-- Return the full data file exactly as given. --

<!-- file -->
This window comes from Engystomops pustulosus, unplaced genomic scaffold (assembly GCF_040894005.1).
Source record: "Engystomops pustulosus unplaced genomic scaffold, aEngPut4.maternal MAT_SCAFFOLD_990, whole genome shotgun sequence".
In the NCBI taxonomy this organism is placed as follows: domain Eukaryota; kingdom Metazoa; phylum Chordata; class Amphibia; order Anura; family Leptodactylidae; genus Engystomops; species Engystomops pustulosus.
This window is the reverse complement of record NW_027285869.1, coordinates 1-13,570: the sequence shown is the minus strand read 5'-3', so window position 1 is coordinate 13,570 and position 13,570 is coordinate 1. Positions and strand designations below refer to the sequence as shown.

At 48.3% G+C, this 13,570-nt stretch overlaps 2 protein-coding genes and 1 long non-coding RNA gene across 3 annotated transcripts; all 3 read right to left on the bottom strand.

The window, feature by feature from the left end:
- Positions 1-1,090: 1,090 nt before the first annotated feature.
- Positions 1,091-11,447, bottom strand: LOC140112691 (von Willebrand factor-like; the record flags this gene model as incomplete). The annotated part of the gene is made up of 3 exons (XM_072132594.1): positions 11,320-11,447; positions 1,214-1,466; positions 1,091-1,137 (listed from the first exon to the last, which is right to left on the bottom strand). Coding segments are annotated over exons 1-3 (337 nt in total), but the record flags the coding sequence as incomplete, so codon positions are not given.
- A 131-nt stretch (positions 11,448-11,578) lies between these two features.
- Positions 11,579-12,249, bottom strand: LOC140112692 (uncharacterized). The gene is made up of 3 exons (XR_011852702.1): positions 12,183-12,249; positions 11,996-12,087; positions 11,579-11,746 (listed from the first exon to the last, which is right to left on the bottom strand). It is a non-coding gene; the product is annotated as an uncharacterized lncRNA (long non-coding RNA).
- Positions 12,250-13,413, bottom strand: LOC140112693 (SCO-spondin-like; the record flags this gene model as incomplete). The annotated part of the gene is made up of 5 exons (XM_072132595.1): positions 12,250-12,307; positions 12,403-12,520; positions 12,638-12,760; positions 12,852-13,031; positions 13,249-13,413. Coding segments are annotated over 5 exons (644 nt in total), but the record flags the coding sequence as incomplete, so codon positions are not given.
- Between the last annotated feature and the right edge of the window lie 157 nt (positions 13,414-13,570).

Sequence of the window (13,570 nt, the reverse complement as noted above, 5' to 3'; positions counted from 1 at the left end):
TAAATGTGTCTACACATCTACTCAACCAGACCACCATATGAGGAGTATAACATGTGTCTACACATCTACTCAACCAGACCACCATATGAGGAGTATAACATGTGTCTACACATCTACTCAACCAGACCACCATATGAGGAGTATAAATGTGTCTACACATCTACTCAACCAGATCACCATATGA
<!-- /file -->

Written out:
This window comes from Engystomops pustulosus, unplaced genomic scaffold (assembly GCF_040894005.1).
Source record: "Engystomops pustulosus unplaced genomic scaffold, aEngPut4.maternal MAT_SCAFFOLD_990, whole genome shotgun sequence".
In the NCBI taxonomy this organism is placed as follows: domain Eukaryota; kingdom Metazoa; phylum Chordata; class Amphibia; order Anura; family Leptodactylidae; genus Engystomops; species Engystomops pustulosus.
This window is the reverse complement of record NW_027285869.1, coordinates 1-13,570: the sequence shown is the minus strand read 5'-3', so window position 1 is coordinate 13,570 and position 13,570 is coordinate 1. Positions and strand designations below refer to the sequence as shown.

At 48.3% G+C, this 13,570-nt stretch overlaps 2 protein-coding genes and 1 long non-coding RNA gene across 3 annotated transcripts; all 3 read right to left on the bottom strand.

The window, feature by feature from the left end:
- Positions 1-1,090: 1,090 nt before the first annotated feature.
- Positions 1,091-11,447, bottom strand: LOC140112691 (von Willebrand factor-like; the record flags this gene model as incomplete). The annotated part of the gene is made up of 3 exons (XM_072132594.1): positions 11,320-11,447; positions 1,214-1,466; positions 1,091-1,137 (listed from the first exon to the last, which is right to left on the bottom strand). Coding segments are annotated over exons 1-3 (337 nt in total), but the record flags the coding sequence as incomplete, so codon positions are not given.
- A 131-nt stretch (positions 11,448-11,578) lies between these two features.
- Positions 11,579-12,249, bottom strand: LOC140112692 (uncharacterized). The gene is made up of 3 exons (XR_011852702.1): positions 12,183-12,249; positions 11,996-12,087; positions 11,579-11,746 (listed from the first exon to the last, which is right to left on the bottom strand). It is a non-coding gene; the product is annotated as an uncharacterized lncRNA (long non-coding RNA).
- Positions 12,250-13,413, bottom strand: LOC140112693 (SCO-spondin-like; the record flags this gene model as incomplete). The annotated part of the gene is made up of 5 exons (XM_072132595.1): positions 12,250-12,307; positions 12,403-12,520; positions 12,638-12,760; positions 12,852-13,031; positions 13,249-13,413. Coding segments are annotated over 5 exons (644 nt in total), but the record flags the coding sequence as incomplete, so codon positions are not given.
- Between the last annotated feature and the right edge of the window lie 157 nt (positions 13,414-13,570).

Sequence of the window (13,570 nt, the reverse complement as noted above, 5' to 3'; positions counted from 1 at the left end):
TAAATGTGTCTACACATCTACTCAACCAGACCACCATATGAGGAGTATAACATGTGTCTACACATCTACTCAACCAGACCACCATATGAGGAGTATAACATGTGTCTACACATCTACTCAACCAGACCACCATATGAGGAGTATAAATGTGTCTACACATCTACTCAACCAGATCACCATATGA